Email Review Meeting, monthly, first Wednesday of the month, one hour long during lunch. 

During the two monthly meetings that we have, lunch is provided, and we take our normal lunch period to have larger conversations than can be contained in the 30-minutes goals meeting. Having these monthly means that we ensure we are all coming to the conversation with something unique and interesting to talk about, rather than forcing it on a weekly or biweekly basis. It also means our calendars aren’t constantly filled with events.

For the email review meeting, we all look over our conversations and pick one that troubled us or seemed more difficult than most and discuss it as a team. Like some other companies, we do not have a manager constantly going over every one of our emails and we don’t constantly double-check on the work of our peers. While we will offer in-the-moment guidance about specific tone or a method of handling while traversing the inbox, this allows the actual Champ themselves to ask for feedback on something that theyconsider as not going as well as it could have. This helps to keep a sense of humility and, again, accountability within the team, both of which are very important for us as a whole.

 

Extended Goals Meeting, monthly, third Wednesday of the month during lunch. 

This is a meeting created so that larger scale, “bigger picture” issues in the inbox can be brought to light and discussed—usually having to do with how we solve a specific problem, why we do things the way we do, how we can do things better. While these are conversations that we all have regularly, given the busy schedule that so many people in our company have, it can be difficult to give something the amount of thought that it truly deserves. Whether it be something along the lines of talking about why a certain issue has always been handled one way or another, or discussing which product feature we can next prioritize, the extended goals meeting means that everyone is able to get their voices and thoughts heard.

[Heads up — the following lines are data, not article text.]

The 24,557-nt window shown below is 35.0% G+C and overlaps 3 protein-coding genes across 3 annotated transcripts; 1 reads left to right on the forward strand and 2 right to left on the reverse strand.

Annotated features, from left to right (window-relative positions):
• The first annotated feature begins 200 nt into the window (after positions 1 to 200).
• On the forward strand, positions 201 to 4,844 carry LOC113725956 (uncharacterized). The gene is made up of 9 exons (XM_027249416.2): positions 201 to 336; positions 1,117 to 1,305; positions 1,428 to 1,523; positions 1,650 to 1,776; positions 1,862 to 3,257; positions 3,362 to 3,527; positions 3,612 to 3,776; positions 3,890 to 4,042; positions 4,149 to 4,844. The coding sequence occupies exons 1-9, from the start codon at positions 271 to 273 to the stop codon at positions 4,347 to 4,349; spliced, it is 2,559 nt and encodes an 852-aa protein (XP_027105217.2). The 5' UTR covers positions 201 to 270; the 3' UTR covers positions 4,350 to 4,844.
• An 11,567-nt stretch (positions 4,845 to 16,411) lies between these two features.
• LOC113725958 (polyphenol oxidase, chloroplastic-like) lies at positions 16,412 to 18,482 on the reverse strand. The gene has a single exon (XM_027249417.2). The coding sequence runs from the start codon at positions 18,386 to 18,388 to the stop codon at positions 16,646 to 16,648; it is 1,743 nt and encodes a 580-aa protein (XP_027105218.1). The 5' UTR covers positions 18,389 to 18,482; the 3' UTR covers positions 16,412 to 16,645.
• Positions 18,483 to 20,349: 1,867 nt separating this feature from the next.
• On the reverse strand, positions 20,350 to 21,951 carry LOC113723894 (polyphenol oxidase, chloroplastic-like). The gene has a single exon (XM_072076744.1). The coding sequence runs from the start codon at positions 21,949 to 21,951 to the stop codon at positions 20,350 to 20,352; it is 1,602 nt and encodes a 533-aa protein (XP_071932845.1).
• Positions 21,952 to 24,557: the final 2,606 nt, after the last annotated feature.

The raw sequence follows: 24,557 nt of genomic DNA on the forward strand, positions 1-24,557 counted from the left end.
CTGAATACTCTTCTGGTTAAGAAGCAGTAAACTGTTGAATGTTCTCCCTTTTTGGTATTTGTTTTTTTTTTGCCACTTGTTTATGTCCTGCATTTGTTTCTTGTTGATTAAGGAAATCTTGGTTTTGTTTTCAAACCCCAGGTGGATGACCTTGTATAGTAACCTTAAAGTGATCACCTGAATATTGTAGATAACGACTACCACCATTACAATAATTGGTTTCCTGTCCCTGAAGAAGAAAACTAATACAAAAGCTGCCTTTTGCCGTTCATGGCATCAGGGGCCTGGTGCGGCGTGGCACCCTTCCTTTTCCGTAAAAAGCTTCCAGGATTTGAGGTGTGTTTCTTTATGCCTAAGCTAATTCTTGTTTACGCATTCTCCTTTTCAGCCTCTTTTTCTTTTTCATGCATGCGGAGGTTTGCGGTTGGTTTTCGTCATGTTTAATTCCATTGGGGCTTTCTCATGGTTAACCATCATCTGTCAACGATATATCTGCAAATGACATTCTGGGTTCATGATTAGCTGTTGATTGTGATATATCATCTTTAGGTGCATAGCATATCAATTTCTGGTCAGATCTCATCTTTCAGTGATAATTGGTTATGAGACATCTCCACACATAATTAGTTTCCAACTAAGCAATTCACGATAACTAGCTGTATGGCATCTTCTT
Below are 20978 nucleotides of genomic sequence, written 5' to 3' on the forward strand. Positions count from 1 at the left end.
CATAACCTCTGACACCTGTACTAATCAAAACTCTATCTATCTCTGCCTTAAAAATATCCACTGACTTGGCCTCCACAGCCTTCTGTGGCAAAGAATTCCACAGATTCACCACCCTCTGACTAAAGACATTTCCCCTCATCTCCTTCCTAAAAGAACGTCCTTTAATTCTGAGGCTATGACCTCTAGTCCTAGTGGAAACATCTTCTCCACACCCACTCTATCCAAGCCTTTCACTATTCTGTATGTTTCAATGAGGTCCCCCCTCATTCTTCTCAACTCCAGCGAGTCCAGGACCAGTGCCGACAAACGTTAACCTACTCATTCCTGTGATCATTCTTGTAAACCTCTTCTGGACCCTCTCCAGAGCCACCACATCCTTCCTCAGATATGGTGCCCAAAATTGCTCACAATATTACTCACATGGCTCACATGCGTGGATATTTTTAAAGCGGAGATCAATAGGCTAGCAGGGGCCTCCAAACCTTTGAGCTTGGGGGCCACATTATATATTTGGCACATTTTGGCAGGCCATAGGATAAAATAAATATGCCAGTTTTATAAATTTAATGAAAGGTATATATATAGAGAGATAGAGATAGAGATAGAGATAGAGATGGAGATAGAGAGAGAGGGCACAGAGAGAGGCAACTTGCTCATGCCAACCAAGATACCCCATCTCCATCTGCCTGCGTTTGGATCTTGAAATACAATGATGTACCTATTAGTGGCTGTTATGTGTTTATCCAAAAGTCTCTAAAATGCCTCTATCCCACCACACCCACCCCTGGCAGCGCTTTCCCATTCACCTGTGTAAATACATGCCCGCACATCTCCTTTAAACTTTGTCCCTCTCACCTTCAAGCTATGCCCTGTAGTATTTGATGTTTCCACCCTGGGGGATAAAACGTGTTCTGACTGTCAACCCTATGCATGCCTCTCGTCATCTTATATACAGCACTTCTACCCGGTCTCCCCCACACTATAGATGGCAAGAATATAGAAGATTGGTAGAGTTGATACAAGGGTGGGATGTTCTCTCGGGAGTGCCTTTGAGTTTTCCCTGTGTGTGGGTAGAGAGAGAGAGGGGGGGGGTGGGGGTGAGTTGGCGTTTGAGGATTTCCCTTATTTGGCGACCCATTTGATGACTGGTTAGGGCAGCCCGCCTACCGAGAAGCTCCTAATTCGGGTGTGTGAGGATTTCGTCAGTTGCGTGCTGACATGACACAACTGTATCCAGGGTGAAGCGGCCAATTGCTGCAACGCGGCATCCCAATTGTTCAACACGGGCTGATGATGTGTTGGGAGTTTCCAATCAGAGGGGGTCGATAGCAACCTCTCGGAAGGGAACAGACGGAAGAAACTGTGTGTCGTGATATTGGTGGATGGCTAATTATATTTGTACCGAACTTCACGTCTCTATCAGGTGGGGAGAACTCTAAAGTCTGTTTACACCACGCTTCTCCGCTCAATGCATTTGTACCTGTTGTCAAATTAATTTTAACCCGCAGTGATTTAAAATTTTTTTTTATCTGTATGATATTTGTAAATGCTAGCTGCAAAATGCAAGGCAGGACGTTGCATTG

This is also a really important meeting in terms of team alignment. While much that we do revolves around whether we are doing the right thing by our customers, being able to assume autonomy and actually make a difference in the product is heartening for anybody working in support. Aligning team expectations and desires and then being able to leave the meeting with a solid plan of attack on enacting them has been incredibly powerful for our team.

While these meetings may definitely not be the best fit for every team and  implemented a very procedural structure that we weren’t used to in the company, they’ve helped us to make sure that we are all tackling issues outside of the inbox that align with the goals of the company and team as a whole.